Now, what a beginning to the race it was. There have been so many opinions and so much speculation, but let’s take the starting grid first. Jack Miller’s team took the risk. In a flag-to-flag race, if you roll off the grid you’re supposed to start from the pits. But I think they were trying to do a hybrid, and what I mean by that is they realized that if there are too many riders in the pits then it’s a safety issue.

So, they brought them out on the grid and put Jack up front with everybody else about three or four rows behind. That was supposed to give him the advantage that he would have had, and deserved because they took the risk. If you want to change tyres in a flag-to-flag race because of the weather, then you lose the advantage of starting from the grid.

They should have done something different, I think. If they’re not going to be starting from the pitlane then they should have just let everybody change tyres, announce it’s a safety issue, let them come back onto the grid and just start the race. Doing it the way they did just looks silly.

Then, what happened with Marc when the bike stalled and he tried to restart it, there seemed to be confusion. Basically, he should have been pushed off the side of the track and started from the pitlane. But you delay the start, that way there’s consistency if something like that happens again. You can’t depend on the riders, it’s not Marc’s fault; it’s really up to the marshals, track stewards and race director to stop the proceedings, put everybody back on the grid and do another sighting lap. That way it stops the uncertainty. Once the race had started, I think they did the right thing by penalizing Marc with the ride-through.

After that you had the incident between Johan Zarco and Dani Pedrosa. It is racing, and the bikes are very close in speed now and the two corners where Johann’s and later Marc’s incidents happened are long entries in the way they angle in. Now it’s the same for everybody, as my dad used to say, and so if everybody can get through without running into each other…

If it does happen you get a penalty of some sort, the main thing is that it should be applied across the board. Johann wasn’t penalised, Marc was.


I feel sorry for Dani with the wrist problems he’s had and the surgery. But it is racing – I’ve been knocked down a couple times, I’ve been hurt by being knocked down like in the 1982 German Grand Prix while leading when Franco Uncini hit me on the last lap battling with Randy. I broke my collarbone and not only did I get hurt but it cost me the victory. It happened again with Christian Sarron at the hairpin at Assen in 85; it happens.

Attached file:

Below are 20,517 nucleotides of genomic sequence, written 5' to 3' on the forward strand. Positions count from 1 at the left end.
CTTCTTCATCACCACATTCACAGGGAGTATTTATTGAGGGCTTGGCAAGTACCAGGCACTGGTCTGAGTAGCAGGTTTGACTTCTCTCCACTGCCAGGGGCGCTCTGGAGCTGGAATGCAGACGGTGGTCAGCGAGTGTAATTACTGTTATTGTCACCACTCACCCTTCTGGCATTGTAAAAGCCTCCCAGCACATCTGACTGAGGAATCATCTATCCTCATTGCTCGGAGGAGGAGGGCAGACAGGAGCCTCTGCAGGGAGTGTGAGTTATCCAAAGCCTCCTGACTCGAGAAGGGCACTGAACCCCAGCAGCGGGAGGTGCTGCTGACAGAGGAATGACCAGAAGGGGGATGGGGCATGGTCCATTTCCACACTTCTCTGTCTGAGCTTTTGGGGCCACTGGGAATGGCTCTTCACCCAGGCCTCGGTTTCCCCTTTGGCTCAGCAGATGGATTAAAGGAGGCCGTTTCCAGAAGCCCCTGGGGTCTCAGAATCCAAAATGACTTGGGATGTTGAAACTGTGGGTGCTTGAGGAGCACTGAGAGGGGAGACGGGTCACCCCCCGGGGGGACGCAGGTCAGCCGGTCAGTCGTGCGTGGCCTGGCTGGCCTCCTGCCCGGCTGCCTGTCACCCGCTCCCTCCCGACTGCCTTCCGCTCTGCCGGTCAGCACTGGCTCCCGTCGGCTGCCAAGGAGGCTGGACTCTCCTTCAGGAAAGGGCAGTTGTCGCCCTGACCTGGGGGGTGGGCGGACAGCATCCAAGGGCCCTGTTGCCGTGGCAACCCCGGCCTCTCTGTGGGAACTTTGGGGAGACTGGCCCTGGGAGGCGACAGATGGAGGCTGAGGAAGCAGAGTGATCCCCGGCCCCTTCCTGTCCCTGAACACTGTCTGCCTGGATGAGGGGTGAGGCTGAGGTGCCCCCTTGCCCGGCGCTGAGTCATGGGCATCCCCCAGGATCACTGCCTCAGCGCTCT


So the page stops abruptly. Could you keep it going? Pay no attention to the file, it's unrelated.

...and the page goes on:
The rider that it happens to has a responsibility in how they respond and how they react to it, so does the rider that caused the issue –  we’re professionals. We have a responsibility not only to ourselves in the way that we conduct ourselves but to our sport, too. It’s just part of the professionalism of what we do, and looking at the big picture, a couple of the incidents that happened were unfortunate in how it reflects on our great sport.

I’ve always said motorcycling is viewed by people that understand it and they’re going to have their preconceived ideas of why we do it. But there are so many people that look at our sport and respect it so much and that’s what we all should think about and remember.

The guys who were battling at the front almost got forgotten about a little bit, although Cal Crutchlow made sure everybody understood what great rides they put in in tough conditions.

It was a great battle between Cal, Johan and Alex Rins and Jack for most of the race, a great ride and a very, very well thought out race for Cal Crutchlow in those conditions. Other riders had problems and made mistakes in the wet parts with brakes locking up – all you’re trying to do is be consistent and it was very impressive running the pace they did up front.

It was great to see – Jack and Cal had won before, Rins and Zarco haven’t, but they were right there battling for the victory on four different brands of bikes. They were just really, really great rides and you want to make sure that they get the due respect and adulation that they deserve.

I’m looking forward to the next race and there should be hopefully better weather and hopefully less drama for everyone involved…